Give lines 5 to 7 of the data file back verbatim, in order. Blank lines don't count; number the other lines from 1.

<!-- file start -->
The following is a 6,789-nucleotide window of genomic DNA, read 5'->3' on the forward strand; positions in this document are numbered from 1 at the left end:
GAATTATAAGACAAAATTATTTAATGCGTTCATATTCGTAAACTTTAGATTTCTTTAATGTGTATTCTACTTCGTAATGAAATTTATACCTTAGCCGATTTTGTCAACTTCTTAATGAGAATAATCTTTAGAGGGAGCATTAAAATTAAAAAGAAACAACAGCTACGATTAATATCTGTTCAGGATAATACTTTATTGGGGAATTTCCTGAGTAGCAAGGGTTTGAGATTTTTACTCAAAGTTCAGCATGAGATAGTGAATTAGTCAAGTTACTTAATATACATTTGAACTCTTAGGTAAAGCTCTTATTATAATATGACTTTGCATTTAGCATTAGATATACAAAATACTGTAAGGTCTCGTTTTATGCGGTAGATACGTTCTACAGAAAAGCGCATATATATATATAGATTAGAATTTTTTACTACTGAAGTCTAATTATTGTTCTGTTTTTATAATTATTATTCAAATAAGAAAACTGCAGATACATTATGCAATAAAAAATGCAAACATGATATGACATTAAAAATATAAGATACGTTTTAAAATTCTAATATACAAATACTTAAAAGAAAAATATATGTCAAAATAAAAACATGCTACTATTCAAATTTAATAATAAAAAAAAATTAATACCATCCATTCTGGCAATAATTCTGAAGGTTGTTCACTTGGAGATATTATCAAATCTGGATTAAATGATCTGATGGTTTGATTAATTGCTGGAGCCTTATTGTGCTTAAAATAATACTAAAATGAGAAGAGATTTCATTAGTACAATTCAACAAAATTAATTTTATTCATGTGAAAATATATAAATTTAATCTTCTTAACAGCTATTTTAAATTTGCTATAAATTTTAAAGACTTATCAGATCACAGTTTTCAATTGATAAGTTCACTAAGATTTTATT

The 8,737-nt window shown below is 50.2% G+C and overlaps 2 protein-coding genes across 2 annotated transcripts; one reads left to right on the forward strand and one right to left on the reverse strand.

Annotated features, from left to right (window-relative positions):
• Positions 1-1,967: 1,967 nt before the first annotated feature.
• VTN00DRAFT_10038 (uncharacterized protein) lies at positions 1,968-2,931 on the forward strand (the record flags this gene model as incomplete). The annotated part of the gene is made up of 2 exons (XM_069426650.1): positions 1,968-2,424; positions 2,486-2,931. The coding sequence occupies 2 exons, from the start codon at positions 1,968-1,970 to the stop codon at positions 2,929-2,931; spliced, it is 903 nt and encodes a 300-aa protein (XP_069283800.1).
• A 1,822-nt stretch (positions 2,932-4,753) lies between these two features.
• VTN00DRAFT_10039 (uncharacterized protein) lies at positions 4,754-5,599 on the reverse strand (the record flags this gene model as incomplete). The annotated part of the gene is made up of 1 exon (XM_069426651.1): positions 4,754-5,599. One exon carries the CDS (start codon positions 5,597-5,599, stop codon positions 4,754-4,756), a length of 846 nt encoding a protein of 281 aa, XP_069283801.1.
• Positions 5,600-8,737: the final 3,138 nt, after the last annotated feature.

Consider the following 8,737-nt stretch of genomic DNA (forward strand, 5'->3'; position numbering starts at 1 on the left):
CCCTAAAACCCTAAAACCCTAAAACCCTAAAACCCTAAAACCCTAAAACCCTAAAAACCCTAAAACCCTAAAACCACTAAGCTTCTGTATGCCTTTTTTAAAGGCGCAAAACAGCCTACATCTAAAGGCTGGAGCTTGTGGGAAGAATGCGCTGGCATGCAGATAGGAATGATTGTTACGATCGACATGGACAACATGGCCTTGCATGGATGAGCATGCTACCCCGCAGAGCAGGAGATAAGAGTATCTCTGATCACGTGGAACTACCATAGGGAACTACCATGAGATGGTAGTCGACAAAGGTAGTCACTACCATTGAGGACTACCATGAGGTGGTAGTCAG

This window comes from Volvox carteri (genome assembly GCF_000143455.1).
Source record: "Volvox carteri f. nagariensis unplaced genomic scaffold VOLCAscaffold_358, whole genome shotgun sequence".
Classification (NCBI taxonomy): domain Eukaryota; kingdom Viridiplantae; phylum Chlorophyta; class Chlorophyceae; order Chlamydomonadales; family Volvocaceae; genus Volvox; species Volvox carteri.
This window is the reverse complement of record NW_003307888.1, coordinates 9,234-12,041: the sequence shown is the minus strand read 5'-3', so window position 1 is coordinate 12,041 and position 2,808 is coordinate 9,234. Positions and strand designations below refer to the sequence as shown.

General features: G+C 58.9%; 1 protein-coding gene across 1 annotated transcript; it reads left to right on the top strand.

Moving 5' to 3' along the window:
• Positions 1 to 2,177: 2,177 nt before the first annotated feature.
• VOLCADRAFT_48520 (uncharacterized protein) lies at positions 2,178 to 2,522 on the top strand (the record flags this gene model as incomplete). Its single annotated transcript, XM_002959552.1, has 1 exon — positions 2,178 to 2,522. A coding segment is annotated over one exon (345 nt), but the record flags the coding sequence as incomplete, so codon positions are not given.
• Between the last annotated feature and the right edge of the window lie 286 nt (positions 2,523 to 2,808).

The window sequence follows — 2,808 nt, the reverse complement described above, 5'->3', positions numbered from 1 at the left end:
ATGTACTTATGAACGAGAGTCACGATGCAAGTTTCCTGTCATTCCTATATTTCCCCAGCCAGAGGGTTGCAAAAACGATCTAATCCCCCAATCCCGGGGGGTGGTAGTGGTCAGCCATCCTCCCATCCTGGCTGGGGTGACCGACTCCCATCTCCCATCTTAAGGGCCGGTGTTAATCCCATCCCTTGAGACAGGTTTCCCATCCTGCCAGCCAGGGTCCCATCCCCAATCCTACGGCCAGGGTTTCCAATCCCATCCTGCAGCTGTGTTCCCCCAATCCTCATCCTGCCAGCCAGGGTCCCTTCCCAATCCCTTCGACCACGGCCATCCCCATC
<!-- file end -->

• Positions 1-1,967: 1,967 nt before the first annotated feature.
• VTN00DRAFT_10038 (uncharacterized protein) lies at positions 1,968-2,931 on the forward strand (the record flags this gene model as incomplete). The annotated part of the gene is made up of 2 exons (XM_069426650.1): positions 1,968-2,424; positions 2,486-2,931. The coding sequence occupies 2 exons, from the start codon at positions 1,968-1,970 to the stop codon at positions 2,929-2,931; spliced, it is 903 nt and encodes a 300-aa protein (XP_069283800.1).
• A 1,822-nt stretch (positions 2,932-4,753) lies between these two features.